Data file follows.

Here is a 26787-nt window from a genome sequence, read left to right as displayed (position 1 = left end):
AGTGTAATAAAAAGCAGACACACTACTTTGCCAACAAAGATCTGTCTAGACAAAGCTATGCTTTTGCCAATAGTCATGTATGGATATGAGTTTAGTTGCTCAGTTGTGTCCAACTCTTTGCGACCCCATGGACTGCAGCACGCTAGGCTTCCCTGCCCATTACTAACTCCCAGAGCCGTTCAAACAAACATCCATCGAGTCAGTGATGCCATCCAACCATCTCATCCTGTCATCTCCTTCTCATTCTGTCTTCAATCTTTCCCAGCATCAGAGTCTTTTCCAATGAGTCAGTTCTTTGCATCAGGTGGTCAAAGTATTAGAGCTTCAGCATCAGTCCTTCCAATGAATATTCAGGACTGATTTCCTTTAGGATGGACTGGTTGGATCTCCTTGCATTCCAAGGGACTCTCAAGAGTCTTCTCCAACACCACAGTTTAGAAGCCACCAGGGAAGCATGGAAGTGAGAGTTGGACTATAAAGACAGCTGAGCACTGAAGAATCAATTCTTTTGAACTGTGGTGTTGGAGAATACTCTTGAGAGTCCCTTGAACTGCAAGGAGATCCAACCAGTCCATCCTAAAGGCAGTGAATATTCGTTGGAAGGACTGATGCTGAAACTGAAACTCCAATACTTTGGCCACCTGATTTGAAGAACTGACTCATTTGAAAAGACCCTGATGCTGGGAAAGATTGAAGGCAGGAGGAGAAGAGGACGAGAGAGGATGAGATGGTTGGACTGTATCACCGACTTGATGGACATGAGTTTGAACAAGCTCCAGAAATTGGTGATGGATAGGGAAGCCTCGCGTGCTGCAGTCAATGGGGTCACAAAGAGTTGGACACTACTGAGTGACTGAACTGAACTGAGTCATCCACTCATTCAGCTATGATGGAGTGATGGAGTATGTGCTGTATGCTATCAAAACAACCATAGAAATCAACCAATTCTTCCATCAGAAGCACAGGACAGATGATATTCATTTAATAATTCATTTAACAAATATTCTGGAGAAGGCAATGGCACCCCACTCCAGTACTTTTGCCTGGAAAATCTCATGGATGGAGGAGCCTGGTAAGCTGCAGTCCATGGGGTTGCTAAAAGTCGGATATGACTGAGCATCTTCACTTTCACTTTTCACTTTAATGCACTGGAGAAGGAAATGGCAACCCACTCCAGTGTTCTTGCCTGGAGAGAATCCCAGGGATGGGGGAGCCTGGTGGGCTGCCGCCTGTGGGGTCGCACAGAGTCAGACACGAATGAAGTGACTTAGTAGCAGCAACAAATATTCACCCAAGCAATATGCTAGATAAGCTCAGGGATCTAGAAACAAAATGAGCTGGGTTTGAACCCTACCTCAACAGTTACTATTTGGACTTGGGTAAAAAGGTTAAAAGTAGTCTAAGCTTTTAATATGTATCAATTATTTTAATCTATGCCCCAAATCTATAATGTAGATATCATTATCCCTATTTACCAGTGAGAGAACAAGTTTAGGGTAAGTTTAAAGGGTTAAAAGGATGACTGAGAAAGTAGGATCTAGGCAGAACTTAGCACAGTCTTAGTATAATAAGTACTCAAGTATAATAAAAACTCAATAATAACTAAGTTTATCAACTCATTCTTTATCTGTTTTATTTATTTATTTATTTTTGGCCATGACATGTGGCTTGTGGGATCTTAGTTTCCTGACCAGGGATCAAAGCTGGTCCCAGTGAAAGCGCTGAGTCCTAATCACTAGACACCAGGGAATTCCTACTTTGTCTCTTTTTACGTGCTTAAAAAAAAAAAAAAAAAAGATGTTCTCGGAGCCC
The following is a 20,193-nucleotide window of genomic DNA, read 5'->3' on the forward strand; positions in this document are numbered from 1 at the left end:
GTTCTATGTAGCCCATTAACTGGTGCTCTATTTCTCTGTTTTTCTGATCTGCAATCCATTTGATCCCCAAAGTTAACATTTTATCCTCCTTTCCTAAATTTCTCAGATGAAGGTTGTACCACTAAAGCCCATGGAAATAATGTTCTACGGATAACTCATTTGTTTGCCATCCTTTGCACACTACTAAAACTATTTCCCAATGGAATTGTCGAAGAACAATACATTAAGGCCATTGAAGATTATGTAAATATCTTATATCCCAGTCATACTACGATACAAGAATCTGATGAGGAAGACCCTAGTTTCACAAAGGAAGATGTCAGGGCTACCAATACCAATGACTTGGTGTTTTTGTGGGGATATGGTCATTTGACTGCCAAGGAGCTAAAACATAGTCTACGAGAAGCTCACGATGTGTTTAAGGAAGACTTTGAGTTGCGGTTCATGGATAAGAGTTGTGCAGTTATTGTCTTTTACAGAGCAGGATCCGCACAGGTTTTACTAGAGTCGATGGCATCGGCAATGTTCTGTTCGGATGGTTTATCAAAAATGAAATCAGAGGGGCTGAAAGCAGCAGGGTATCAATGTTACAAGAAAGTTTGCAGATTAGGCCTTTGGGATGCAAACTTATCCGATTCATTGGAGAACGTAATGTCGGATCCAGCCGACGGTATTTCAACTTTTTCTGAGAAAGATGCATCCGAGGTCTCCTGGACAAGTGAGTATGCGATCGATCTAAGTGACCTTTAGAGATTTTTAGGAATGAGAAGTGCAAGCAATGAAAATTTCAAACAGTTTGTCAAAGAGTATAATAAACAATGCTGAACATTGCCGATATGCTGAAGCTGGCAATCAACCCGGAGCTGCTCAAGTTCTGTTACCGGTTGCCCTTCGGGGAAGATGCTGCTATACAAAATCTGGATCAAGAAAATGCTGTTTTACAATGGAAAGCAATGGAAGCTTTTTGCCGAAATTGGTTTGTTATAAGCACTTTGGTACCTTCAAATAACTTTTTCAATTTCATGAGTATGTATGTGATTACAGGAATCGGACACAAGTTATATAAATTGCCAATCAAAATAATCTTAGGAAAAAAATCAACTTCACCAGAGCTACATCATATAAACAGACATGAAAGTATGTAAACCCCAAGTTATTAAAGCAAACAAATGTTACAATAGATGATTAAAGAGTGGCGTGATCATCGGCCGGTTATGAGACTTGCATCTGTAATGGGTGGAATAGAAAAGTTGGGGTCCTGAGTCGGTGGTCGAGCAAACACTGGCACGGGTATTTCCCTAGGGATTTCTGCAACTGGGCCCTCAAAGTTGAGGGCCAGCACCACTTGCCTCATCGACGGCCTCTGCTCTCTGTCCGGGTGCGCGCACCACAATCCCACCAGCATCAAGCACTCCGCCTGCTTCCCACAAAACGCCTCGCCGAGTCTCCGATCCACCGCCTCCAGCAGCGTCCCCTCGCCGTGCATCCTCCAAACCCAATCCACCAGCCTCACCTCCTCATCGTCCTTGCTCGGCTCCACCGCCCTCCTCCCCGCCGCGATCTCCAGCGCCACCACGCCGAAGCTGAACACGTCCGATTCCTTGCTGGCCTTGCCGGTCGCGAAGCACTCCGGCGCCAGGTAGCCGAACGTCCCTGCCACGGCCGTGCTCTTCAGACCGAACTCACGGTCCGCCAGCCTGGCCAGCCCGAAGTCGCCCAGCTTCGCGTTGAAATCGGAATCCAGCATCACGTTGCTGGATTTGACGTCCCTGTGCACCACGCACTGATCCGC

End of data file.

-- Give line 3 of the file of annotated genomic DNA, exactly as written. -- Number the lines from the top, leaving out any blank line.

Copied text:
The following is a 20,193-nucleotide window of genomic DNA, read 5'->3' on the forward strand; positions in this document are numbered from 1 at the left end: